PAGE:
Reviewed by Louise Edwards
Avenue Q is a neighbourhood in New York where people of different genders, races, sexual orientation and beliefs live happily together, alongside monsters. The idea originated with co-creators Jeff Marx and Bobby Lopez who wanted to use Muppet style characters with narrative from their own thoughts, attitudes and experiences. It was designed as a late night comedy show but the idea was broached of turning it into a stage musical.
Since then it has won Tony Awards for best musical, best original score and best original book running successfully on Broadway and in the West End as well as throughout the world having universal success.
Marx and Lopez also write the music and lyrics with some catchy tunes and amusing lyrics – songs like “everyone’s a little bit racist” and “I wish I could go back to college” as well as countless others will be your earworm for a few days afterwards. Musical director, Dean McDernott seamlessly blasts out the tunes – amazing!
The stage is simple and doesn’t change throughout the whole production, showing the fronts of the apartments on the street. The windows open to indicate when action is taking place inside.
Puppet designer Paul Jonain and Director Cressida Carre are just two of the many talented creatives behind the scenes as well as a technical team led by production manager Titch Gosling.
The puppeteers hold and operate the puppets as well as performing the songs for one or sometimes two of them at the same time.
We meet Princeton (the incredibly talented Lawrence Smith), a fresh face college graduate, who is a looking for a room to rent. When he moves on to Avenue Q he gets a lot more of an education than he bargained for as we meet the other inhabitants of the flats – Kate Monster (played by Cecily Redman) a lonely preschool assistant hoping to find love, three human characters – Christmas Eve played by Saori Oda, her husband Brian played by Oliver Stanley and Gary Coleman (played by Nicolas McLean as well as friends Nicky (played by Tom Steedon) and Rod (also played by Lawrence Smith). Along the way we meet other characters who develop the story and there are incredibly funny moments that everyone can relate to.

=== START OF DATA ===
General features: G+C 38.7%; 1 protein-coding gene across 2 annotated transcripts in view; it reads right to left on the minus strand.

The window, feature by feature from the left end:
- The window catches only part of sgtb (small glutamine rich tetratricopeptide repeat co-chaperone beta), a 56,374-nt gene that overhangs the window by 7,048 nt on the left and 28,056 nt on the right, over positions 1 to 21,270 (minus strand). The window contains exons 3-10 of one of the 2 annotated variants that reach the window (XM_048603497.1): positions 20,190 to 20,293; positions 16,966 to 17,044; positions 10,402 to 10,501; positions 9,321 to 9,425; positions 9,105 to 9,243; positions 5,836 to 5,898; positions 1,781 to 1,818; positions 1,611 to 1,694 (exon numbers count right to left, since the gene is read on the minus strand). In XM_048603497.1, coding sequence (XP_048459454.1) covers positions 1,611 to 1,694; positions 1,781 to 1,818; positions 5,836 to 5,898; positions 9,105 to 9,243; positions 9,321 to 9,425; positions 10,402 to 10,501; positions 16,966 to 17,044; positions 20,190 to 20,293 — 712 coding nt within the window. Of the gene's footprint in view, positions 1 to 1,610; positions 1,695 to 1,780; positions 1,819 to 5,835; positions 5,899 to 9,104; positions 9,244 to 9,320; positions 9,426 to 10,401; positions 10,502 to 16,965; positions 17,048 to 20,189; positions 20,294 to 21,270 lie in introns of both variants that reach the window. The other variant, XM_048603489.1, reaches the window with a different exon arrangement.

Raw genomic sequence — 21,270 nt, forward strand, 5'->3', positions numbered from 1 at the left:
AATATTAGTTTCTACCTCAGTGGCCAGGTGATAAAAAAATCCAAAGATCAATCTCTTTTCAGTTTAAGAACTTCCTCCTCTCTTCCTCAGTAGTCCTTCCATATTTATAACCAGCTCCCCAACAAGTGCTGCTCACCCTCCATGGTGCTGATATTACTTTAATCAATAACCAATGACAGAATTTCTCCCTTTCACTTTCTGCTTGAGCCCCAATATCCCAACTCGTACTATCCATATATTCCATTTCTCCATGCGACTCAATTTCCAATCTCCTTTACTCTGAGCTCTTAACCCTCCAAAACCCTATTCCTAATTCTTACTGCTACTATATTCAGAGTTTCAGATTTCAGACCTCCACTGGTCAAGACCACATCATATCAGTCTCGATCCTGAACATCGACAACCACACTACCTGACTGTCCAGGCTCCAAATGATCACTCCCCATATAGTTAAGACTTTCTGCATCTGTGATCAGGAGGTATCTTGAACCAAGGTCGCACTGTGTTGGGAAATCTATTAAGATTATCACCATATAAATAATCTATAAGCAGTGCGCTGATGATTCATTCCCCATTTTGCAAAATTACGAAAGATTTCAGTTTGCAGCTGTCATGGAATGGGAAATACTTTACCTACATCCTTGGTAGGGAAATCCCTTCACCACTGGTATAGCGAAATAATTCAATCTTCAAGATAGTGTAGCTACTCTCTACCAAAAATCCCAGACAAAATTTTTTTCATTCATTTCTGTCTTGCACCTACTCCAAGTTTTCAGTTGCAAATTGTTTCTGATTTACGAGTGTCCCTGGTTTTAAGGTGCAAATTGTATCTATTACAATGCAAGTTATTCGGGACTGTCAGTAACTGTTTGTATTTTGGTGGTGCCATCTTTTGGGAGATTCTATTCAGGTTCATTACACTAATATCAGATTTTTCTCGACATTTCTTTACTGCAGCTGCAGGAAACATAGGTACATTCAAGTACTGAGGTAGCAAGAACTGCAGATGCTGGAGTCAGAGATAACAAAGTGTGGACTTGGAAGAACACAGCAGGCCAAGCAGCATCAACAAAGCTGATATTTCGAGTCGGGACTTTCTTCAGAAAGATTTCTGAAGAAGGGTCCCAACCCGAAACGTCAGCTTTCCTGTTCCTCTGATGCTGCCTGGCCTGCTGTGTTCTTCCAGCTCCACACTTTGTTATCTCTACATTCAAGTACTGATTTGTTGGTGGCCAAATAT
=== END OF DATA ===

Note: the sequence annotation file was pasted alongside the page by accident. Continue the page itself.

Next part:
All of the cast are brilliant but Smith, Redman and Steedon are amazing as they handle the singing and acting of more than one puppet with a remarkable voice range.
All the inhabitants are searching for their own life’s purpose in some way – denying their sexuality or on the wrong career path.
It is known as the musical for people who don’t like musicals and it definitely has a different vibe to your traditional musical with a nod to Sesame Street mixed with adult themes.
Avenue Q handles serious issues like racism, anxiety, drunkenness, internet porn and gay love to name a few in a way that you can get away with more using puppets instead of real people.
It is rude, offensive, hilarious and silly, yet has a strong feel good message, definitely a night out with a difference and an original unique production with powerful puppetry and vocal performances of the cast.
Tickets cost from £19 to £41 (booking fees may apply).
Avenue Q is at the Theatre Royal in Nottingham from 15-20 July 2019, for more information or to book tickets visit www.trch.co.uk or call the box office on 0115 989 5555.
Theatre Royal & Royal Concert Hall, Theatre Square, Nottingham, NG1 5ND